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Book for Special Relativity that uses Tensors

  1. Aug 15, 2012 #1
    Hey all!

    I am a senior in college pretty much done with my mathematics major, but have had minimal physics. I'm currently self-studying special relativity with guidance from my advisor. Most of the books that I have come across use the algebraic/calculus approach such as Spacetime Physics by J. Wheeler and The Special Theory of Relativity by David Bohm. I also have Special Relativity: A Mathematical Exposition by Anadijiban Das but that one is far more mathematics than pedagogical physical explanations.

    I do have Wolfgang Rindler's Intro. to Special Relativity which begins using four-tensors midway in. However, I'm just wondering if there are any other books out there like Rindler's which teach you special relativity using four-tensors and that whole complicated set of machinery usually reserved for general relativity. My search on Google and on here has not yet yielded any desirable results.

    Thanks in advance!
  2. jcsd
  3. Aug 15, 2012 #2


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    Special relativity doesn't really require tensors to understand well, and the tensor calculus/algebra usually takes some time to develop so most authors do not bother to do this for special relativity.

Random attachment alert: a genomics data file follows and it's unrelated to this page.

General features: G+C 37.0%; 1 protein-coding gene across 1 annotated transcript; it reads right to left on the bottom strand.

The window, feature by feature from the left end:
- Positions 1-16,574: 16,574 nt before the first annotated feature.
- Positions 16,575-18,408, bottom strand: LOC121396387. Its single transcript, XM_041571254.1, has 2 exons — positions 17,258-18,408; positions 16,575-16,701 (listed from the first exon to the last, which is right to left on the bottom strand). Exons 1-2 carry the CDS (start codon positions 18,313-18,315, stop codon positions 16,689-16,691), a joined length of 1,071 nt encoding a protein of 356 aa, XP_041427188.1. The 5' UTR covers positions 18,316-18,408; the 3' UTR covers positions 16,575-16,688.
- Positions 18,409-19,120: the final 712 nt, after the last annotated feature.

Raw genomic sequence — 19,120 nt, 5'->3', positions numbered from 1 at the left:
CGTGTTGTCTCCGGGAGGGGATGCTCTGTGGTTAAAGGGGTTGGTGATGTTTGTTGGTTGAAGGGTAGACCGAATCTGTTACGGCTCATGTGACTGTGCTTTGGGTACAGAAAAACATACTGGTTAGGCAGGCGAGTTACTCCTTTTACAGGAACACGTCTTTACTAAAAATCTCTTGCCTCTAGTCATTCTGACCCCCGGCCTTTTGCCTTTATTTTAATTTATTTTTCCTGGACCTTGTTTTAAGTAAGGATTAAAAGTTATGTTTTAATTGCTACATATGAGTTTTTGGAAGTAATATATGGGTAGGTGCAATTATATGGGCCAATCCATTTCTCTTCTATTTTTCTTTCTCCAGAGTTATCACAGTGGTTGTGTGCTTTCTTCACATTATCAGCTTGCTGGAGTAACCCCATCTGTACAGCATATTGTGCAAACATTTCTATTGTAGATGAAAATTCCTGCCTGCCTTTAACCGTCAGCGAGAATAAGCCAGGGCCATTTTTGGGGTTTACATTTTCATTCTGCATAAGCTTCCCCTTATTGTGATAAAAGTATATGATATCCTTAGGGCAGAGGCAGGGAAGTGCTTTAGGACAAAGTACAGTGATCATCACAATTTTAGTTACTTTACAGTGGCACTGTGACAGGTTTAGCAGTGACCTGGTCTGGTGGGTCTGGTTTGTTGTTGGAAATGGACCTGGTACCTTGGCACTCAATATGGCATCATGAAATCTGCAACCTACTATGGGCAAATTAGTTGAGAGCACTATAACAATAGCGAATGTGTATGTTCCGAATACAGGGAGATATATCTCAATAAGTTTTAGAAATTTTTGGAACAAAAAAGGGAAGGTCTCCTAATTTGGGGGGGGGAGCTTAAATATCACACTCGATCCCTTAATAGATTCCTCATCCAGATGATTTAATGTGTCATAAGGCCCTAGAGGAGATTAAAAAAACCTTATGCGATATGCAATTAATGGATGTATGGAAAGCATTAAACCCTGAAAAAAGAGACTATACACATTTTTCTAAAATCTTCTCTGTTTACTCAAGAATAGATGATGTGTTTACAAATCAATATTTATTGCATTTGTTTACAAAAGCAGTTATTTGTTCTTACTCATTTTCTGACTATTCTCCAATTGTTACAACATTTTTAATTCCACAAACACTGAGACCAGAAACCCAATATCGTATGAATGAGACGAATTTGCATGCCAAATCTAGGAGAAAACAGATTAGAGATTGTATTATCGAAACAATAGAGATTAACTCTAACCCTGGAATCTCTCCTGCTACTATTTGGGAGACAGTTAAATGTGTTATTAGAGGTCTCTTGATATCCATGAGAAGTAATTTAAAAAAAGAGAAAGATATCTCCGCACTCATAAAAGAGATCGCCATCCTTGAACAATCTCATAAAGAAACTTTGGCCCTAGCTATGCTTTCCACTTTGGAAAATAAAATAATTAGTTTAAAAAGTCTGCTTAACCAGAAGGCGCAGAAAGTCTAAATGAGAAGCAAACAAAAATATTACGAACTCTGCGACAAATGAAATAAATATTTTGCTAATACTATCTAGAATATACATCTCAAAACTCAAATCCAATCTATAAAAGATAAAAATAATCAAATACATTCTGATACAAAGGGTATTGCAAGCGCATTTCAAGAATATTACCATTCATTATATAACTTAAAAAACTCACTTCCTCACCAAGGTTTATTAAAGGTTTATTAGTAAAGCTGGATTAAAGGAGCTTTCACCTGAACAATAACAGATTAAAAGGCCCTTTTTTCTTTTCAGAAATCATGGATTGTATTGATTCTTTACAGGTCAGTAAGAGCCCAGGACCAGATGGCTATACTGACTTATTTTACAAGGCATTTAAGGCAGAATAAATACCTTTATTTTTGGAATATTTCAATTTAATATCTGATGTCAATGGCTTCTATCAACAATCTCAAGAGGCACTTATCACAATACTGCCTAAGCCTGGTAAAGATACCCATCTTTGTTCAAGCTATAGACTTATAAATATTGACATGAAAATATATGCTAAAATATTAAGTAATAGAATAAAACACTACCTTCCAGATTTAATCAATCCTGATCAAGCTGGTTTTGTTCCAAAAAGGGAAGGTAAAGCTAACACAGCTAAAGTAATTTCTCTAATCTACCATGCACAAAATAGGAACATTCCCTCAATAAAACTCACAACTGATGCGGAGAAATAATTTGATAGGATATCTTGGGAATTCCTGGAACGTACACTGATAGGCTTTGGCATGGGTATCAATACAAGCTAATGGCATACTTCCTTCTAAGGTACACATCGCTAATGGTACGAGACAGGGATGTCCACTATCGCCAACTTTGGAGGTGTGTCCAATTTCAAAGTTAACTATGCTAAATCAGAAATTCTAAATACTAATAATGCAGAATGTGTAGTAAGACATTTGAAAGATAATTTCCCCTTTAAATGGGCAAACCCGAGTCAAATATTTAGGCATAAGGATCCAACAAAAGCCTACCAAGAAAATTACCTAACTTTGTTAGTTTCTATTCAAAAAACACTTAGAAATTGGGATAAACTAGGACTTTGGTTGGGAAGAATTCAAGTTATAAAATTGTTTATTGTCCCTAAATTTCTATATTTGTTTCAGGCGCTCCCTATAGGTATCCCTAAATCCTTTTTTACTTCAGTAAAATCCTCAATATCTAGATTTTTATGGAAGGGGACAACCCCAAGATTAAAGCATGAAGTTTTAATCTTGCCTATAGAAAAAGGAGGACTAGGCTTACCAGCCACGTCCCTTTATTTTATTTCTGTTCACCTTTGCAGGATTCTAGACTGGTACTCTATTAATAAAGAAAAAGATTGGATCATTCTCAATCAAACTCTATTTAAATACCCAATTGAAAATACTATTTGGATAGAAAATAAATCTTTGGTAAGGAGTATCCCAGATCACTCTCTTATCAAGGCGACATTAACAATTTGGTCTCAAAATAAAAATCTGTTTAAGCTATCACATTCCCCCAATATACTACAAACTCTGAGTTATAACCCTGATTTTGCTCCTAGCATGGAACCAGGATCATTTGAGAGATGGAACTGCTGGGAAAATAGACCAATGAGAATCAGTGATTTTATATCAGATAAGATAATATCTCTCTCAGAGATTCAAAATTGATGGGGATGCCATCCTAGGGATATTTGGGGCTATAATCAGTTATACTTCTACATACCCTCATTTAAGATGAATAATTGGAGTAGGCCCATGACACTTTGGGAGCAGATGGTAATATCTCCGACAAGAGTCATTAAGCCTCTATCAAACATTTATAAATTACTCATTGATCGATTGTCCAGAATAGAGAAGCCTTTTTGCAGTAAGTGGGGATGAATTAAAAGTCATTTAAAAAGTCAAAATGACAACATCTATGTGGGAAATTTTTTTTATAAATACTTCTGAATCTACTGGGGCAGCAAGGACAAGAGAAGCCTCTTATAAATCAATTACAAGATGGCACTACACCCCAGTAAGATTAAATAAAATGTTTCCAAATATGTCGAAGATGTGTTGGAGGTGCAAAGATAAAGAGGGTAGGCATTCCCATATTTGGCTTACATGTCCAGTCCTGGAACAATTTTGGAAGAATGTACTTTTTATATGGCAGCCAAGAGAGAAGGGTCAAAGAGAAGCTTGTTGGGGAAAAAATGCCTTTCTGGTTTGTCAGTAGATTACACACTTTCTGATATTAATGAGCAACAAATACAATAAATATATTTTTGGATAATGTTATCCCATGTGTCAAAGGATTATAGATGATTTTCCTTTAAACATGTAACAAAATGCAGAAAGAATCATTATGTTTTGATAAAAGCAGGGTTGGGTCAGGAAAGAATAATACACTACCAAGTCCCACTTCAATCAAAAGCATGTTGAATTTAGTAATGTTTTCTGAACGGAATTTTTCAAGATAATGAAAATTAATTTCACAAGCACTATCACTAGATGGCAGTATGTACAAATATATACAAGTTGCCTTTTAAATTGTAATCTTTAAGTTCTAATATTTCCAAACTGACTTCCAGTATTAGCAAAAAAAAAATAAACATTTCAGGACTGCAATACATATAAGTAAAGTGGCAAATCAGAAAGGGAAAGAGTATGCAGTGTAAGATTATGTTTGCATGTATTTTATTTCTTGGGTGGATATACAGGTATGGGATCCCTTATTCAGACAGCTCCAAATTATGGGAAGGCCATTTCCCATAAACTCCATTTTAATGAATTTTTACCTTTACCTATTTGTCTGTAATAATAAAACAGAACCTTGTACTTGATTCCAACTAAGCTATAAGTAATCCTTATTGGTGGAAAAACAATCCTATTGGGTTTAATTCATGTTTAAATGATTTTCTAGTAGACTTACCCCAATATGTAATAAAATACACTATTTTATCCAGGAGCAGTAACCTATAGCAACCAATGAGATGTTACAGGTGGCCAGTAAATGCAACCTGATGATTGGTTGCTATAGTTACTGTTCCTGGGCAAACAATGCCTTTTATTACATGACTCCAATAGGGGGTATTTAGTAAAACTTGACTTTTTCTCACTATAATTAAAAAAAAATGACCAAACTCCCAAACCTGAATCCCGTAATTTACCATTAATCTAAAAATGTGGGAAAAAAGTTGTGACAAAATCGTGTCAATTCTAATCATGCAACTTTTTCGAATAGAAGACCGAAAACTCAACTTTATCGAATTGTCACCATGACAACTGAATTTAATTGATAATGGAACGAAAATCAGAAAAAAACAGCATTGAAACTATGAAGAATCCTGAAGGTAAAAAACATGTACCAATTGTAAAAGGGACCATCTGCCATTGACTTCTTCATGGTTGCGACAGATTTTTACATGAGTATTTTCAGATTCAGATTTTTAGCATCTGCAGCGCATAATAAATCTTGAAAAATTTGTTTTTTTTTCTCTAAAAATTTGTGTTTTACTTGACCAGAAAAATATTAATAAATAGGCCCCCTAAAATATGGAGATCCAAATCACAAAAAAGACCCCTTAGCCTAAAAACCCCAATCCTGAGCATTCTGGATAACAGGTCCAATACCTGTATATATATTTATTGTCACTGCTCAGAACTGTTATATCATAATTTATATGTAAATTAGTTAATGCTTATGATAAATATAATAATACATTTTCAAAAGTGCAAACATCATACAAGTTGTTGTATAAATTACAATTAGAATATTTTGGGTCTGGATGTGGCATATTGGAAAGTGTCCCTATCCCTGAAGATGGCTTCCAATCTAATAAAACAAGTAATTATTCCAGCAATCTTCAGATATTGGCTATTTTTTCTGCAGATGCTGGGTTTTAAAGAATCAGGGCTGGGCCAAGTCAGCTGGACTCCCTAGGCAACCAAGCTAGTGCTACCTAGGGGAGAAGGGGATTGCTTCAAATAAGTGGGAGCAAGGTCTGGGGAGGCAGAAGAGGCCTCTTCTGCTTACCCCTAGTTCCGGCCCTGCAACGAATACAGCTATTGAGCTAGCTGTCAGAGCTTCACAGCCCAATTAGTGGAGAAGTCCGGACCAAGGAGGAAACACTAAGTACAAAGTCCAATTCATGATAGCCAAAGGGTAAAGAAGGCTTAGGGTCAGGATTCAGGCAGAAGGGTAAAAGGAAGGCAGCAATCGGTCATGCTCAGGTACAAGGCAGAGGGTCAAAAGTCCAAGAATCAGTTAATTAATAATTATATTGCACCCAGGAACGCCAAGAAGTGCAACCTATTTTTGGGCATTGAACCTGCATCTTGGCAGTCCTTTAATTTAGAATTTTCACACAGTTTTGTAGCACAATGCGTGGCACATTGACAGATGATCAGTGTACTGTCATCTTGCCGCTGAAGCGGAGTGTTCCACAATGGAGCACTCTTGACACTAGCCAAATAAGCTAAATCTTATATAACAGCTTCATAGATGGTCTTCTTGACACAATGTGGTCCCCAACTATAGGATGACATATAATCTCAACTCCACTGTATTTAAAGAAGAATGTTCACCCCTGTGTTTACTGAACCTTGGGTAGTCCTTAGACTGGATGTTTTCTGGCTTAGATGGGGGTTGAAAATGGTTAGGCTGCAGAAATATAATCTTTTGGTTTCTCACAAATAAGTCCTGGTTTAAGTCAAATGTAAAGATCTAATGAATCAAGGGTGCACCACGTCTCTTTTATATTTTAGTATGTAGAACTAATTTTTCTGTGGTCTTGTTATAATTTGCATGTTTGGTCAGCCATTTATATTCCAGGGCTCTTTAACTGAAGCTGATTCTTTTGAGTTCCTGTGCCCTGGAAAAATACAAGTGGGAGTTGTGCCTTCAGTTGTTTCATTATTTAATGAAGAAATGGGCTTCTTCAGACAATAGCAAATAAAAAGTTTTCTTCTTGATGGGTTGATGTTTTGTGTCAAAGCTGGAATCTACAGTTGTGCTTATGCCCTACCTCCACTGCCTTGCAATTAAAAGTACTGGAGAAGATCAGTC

I think your best bet is to use a book in General relativity that starts off with Special relativity. For example, Schutz's book in General Relativity introduces tensors from the Special relativity point of view.
  4. Aug 15, 2012 #3
    Schultz's book is a great place to start. I used it for self teaching too.
  5. Aug 15, 2012 #4


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    http://people.maths.ox.ac.uk/nwoodh/sr/index.html [Broken] (SR)
    http://people.maths.ox.ac.uk/nwoodh/gr/index.html [Broken] (GR)
    Last edited by a moderator: May 6, 2017
  6. Aug 15, 2012 #5
    Schutz's book is amazing so far, but I have a question regarding the derivation of the Lorentz transformation. All of the books I've listed above and even Schutz's just plainly state the equations of the Lorentz transformation (t', x', y', z'), or they derive it in a purely algebraic manner.

    Why doesn't anyone actually derive it using trigonometry... using the infinitesimal rotation, hyperbolic sine and cosine functions, etc.? That way seems to me to be so much more intuitive than just symbolic manipulation and stating that the result is the Lorentz transformation. Same with the "Lorentz boost."
  7. Aug 16, 2012 #6


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    If you want a nicer derivation of the Lorentz transformations, refer to Landau and Lifgarbagez's book on Classical Theory of Fields (very early on, they develop SR). They do the best job from all the books I have studied and recall.
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